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The viola is, inexplicably, considered by many to be the evil stepsister of the string instruments, and it is the brunt of a great many jokes. Indeed, there are a number of web sites dedicated solely to viola jokes. Imagine! But it was no joke when Amadi Hummings joined the Western Piedmont Symphony Orchestra this past Saturday, November 12, in Hickory, to play William Walton's Concerto for Viola and Orchestra.
Following the "Star-Spangled Banner," Music Director John Gordon Ross opened the second Masterworks Concert of the season with the Overture to Abu Hassan by Carl Maria von Weber (1786-1826). This is a delightful little overture written "alla Turca," in the Turkish style, which was quite in vogue then and used by many composers, including Mozart and Beethoven. It is a style reminiscent of the then rather recent Ottoman invasion of Europe. The orchestra played it with all of the fervor and élan that such a work calls for.
The Viola Concerto was the first of three concertos by William Walton (1902-86) for string instruments – one each for viola (1929), violin (1930) and cello (1957). It is somewhat unusual in that it starts with a slow movement, opening with a luscious theme introduced by the viola. The second movement is a snappy scherzo, and the final movement, the most complex. It opens with the bassoon playing the theme, beautifully executed by principal bassoonist Paige West-Smith and then repeated by the soloist. The central portion develops the themes and climaxes with a fugal tutti. There follows a coda in which the opening theme is quoted by the bass clarinet, superbly played by David Kirby, while the soloist reprises the opening theme of the first movement, ending the concerto on a very quiet note.
Hummings, educated at the NC School of the Arts, the New England Conservatory of Music, and Indiana University, has appeared as a recitalist and concerto soloist in many major cities throughout the United States. I heard Hummings play this concerto with the Salisbury Symphony in 1992, when he was still a student at Indiana. I listened to the recording of that concert just several days ago. He had a true mastery of the work then, and such is the case today. He played the slow themes with lushness and expressiveness and the faster parts with energy, clarity, and technical assurance. A concerto for viola presents unique problems for both composer and performer. Whereas the violin can soar over the orchestra, and a cello, with its expressive power and sonority, can command attention, the viola is darker, more introverted, and more easily overpowered by an orchestra. In this performance, Walton and Hummings overcame these limitations admirably.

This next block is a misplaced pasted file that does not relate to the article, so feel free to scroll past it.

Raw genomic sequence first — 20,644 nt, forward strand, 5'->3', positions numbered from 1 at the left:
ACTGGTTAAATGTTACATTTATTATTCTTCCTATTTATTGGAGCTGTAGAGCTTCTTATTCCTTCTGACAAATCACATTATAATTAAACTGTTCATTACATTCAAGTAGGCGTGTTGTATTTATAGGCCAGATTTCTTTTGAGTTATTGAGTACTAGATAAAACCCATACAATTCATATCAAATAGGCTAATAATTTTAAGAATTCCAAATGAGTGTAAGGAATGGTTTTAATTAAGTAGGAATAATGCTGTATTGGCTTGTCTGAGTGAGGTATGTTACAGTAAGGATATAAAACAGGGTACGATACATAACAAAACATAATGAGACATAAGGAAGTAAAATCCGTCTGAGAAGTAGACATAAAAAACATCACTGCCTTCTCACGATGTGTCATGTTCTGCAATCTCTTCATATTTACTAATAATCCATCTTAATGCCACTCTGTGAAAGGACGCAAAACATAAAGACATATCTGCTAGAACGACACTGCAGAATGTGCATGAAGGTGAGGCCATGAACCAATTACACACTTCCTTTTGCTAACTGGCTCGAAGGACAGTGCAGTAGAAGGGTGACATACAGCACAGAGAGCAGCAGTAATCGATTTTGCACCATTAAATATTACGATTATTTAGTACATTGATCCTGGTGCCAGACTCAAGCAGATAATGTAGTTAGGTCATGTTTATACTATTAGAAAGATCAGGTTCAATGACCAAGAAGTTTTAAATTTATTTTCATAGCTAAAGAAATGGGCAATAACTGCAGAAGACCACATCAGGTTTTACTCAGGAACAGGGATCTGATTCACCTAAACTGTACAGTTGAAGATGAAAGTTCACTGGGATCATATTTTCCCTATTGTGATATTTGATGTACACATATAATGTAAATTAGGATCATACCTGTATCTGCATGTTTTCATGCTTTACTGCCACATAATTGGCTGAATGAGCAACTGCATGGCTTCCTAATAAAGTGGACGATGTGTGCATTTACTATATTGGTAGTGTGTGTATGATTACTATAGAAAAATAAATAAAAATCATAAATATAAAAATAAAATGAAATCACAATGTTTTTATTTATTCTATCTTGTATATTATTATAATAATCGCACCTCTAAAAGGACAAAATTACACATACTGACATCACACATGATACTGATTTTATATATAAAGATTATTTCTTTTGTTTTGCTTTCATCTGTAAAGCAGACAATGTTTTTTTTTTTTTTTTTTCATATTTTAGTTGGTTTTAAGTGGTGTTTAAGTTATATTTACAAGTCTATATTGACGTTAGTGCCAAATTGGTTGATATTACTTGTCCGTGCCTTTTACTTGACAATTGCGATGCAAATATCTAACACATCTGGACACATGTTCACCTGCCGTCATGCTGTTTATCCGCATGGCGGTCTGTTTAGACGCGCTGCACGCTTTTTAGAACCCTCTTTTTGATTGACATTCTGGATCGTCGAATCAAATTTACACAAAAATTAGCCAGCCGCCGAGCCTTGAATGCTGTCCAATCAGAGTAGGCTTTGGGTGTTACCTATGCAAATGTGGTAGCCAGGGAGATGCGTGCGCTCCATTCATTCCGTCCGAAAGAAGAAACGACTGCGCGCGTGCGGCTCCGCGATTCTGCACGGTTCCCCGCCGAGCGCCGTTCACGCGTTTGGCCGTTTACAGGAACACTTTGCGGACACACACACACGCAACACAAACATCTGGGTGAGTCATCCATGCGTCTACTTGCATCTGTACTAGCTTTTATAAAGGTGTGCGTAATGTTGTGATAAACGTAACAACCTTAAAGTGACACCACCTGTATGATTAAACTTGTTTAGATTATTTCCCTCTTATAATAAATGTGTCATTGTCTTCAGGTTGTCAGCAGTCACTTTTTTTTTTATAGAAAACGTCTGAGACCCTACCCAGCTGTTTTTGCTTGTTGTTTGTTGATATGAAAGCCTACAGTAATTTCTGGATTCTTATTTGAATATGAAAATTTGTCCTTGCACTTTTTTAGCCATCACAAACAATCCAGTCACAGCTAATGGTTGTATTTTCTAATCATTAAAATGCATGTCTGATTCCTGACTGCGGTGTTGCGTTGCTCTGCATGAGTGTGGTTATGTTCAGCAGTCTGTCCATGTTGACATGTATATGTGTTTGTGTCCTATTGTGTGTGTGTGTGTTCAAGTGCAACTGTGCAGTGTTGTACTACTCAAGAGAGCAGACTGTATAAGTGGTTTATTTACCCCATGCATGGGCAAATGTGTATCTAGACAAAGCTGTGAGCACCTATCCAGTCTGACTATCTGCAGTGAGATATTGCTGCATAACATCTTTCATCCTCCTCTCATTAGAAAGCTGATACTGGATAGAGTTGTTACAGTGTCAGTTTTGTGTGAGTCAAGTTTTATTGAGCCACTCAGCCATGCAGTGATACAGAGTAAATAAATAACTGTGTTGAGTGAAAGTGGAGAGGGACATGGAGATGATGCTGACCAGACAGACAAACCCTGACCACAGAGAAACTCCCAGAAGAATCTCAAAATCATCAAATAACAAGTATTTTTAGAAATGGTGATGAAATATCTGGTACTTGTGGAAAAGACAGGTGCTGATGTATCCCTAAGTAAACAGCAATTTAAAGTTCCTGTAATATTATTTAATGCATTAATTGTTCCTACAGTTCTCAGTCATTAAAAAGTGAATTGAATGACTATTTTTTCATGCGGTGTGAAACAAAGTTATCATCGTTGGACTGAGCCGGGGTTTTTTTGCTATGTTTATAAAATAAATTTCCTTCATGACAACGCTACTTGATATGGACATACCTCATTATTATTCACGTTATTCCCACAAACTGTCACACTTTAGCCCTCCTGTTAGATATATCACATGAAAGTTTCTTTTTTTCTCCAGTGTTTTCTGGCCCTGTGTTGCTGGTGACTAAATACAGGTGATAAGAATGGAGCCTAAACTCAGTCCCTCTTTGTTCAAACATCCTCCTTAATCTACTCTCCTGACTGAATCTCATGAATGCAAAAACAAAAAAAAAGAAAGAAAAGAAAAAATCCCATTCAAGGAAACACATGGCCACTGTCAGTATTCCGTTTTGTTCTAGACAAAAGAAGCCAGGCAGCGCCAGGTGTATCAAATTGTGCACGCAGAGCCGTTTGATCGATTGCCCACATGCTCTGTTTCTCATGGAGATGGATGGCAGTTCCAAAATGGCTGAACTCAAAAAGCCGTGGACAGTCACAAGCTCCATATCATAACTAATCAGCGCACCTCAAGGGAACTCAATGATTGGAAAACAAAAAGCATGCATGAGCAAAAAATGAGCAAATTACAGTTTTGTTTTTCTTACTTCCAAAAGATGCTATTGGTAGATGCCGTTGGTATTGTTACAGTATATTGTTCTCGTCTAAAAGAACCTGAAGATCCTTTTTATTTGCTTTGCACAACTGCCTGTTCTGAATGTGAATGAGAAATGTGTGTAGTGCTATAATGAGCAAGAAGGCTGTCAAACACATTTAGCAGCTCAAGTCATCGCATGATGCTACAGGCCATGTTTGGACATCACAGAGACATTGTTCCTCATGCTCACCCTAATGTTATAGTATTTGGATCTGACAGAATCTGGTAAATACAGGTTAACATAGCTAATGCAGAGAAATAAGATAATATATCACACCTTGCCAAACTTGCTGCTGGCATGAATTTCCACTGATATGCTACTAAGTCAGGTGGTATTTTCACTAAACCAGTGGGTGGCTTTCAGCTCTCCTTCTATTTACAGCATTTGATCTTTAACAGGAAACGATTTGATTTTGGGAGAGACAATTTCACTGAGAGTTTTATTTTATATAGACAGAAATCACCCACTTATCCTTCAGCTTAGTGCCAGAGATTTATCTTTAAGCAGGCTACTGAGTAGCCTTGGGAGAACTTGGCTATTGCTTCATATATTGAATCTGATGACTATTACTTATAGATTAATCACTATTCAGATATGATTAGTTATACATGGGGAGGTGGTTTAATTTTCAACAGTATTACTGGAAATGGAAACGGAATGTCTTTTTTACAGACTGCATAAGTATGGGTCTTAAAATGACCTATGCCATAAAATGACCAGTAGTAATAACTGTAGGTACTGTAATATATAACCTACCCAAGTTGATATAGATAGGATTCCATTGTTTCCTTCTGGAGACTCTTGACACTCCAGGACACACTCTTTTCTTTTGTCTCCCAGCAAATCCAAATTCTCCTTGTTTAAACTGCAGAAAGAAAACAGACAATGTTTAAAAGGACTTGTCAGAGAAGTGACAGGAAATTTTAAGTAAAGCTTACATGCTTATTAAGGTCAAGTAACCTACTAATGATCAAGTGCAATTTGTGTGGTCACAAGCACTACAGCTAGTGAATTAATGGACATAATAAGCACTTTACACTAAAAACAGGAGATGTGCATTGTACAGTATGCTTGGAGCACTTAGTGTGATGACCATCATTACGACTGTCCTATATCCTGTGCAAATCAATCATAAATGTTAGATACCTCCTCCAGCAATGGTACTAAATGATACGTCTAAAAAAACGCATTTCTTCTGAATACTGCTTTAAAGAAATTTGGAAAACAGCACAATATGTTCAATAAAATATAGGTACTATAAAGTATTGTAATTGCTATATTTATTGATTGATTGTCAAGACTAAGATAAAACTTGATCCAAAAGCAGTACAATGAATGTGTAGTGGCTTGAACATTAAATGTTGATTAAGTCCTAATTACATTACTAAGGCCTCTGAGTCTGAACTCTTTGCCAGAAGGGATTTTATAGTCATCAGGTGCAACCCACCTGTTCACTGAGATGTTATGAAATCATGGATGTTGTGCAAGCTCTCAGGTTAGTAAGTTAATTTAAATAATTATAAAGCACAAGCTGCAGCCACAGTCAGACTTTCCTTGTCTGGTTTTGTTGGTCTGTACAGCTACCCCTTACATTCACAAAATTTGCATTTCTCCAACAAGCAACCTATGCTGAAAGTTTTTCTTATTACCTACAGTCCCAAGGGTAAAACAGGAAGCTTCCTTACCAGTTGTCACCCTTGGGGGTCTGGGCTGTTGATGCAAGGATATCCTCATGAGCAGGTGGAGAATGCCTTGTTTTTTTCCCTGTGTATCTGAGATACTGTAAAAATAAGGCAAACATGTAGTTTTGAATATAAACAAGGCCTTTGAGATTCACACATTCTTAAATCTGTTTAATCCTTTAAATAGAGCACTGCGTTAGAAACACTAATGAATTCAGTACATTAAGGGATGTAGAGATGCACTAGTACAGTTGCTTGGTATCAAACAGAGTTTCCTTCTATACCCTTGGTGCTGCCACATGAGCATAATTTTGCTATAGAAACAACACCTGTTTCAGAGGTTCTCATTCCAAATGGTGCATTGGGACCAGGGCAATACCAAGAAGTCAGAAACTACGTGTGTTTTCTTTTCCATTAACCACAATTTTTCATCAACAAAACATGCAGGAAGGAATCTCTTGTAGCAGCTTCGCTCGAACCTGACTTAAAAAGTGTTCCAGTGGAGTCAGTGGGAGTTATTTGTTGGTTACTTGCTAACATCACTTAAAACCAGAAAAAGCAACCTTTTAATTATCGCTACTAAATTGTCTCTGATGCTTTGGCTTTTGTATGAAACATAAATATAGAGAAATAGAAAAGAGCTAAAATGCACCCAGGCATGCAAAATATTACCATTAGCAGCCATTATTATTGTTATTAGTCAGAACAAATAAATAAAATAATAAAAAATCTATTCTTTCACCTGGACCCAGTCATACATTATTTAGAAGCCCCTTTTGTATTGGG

The second half of the program opened with Franz Joseph Haydn's Symphony No. 82 in C ("The Bear"). The subtitle refers to the drone in the last movement and the folksy dance theme, as in dancing bears common at the time. It could have very well been called "Scottish," as the drone also recalls bagpipes. This symphony is the first of six Paris Symphonies, written in 1786 on commission from the Chevalier Ste.-Georges of Paris. Works such as this may sound quite simple, as there are not a lot of inner textures, but they are really difficult to play, and there is little room for error, as all of the parts are quite exposed and mistakes are not easily hidden. After a hesitant start by the violins, the remainder of the symphony flowed clearly and cleanly, down to the final bear's roar at the end of the piece. The orchestra is to be congratulated on its fine performance of this not-so-easy-as-it-sounds piece.
The final work of the evening was a Suite from Othello, Op. 79, by Samuel Coleridge-Taylor (1875-1912). An English composer of African descent, he wrote this for a 1909 production of Othello in London. Consisting of five movements, the suite sounds very much like American film music to come thirty or forty years later, rather than Shakespeare. The works opens with a sprightly dance, followed by a very lush Intermezzo. Then come "Funeral March," "The Willow Song," and "Military March." Of note is the trumpet solo that opens "The Willow Song." Principal trumpeter Gordon Hann played this passage mellifluously and without a hint of "brass" in the conventional sense – it was perhaps the most beautiful section of the work, if not the entire concert. The orchestra, under Maestro Ross's direction, played the entire suite superbly.
I would be remiss if I did not note how sparse the audience was. The orchestra members put in a great deal of effort to present this concert, and it is a shame that more people did not have the opportunity to hear it. The citizens of the Unifour region that did not attend missed yet another great concert by the Western Piedmont Symphony Orchestra.